Next comes Mount Airy. Formerly a railroad and turnpike town, it now features an interesting concentration of vineyards that are open for tours and picnics. This area is also popular for its boutiques and antiques, more of which you will find down the road in New Market.
See more of Historic National Road
Impress your train lover with a trip to the B & O Railroad Museum in Baltimore, where you can see, touch, hear and explore the most important railroad collection in America.
Photo By: Amanda Barrett
Take an excursion on the Western Maryland Scenic Railroad's steam train in Cumberland. Travel through pastoral farmland and wooded gorges to the mountain town of Frostburg.
Downtown Frederick boasts a walkable retail area filled with independently-owned shops, many of which are house in historic buildings.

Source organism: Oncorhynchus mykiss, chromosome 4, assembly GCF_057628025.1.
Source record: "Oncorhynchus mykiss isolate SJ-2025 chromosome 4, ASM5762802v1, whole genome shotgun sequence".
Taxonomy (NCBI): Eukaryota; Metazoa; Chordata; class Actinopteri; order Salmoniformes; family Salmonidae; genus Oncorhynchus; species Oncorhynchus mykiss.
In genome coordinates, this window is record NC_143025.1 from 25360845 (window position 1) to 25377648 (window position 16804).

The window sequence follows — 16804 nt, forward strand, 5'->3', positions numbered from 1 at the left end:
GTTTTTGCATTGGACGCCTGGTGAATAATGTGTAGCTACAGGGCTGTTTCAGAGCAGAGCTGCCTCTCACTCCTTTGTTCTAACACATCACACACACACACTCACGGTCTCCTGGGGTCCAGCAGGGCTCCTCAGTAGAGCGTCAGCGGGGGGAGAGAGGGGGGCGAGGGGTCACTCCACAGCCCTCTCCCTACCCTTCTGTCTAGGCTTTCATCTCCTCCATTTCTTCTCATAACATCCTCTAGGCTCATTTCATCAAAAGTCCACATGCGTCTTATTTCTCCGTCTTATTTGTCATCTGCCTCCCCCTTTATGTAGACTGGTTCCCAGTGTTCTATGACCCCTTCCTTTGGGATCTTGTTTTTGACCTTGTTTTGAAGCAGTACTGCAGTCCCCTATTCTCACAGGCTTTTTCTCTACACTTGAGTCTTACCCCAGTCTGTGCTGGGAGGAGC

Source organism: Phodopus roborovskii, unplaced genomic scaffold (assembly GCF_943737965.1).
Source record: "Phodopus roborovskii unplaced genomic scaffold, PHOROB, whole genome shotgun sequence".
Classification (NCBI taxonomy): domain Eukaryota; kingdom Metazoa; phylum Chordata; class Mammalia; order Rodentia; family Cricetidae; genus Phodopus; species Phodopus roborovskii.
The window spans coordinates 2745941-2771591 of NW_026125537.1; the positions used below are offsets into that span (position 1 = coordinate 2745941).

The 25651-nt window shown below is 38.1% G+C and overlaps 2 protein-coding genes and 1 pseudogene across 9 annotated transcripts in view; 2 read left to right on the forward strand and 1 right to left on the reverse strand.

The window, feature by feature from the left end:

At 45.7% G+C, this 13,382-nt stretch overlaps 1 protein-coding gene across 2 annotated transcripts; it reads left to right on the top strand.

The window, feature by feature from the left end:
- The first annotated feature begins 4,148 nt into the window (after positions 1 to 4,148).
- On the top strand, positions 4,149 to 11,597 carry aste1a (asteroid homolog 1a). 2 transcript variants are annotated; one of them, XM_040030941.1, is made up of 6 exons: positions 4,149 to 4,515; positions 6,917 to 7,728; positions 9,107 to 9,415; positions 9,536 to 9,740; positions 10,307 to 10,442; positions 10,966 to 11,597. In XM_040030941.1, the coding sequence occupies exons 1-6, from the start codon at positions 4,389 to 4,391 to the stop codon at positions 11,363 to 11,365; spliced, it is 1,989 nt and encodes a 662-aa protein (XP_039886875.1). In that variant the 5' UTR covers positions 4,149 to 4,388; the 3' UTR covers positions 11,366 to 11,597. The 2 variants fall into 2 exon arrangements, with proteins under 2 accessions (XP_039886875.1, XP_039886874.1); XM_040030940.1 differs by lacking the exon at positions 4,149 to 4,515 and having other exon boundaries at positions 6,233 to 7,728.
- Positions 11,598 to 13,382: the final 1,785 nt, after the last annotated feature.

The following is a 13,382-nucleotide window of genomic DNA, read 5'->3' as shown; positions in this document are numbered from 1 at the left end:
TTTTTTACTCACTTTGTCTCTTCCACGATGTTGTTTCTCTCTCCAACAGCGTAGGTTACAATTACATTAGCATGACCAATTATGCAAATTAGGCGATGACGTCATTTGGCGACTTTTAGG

Photo By: Greg Bird
Friendly people in quaint towns are easy to find along the Historic National Road, such as at this Farmers Market in Ellicott City.
Plan several days to enjoy recreational opportunities along the byway. Small towns on the byway can fulfill your travel needs.
This historic stone-arched Casselman River Bridge in Grantsville once carried horse-drawn carriages and wagons headed westward on the Historic National Road.
Photo By: Kevin Moore
Frederick to Hagerstown
Including MD 144 & US 40 Alt
Recognized as one of America’s most distinctive destinations, downtown Frederick is the hub from which charming Main Street communities, romantic accommodations and inspirational attractions fan out like the spokes of a wagon wheel. Two centuries of architecture are represented at numerous homes and public buildings, including the Barbara Fritchie House and the National Museum of Civil War Medicine. The town also features entertainment ranging from dinner theater productions to minor-league baseball. At the end of a long day, one of Frederick’s inns or bed and breakfasts is a welcome sight.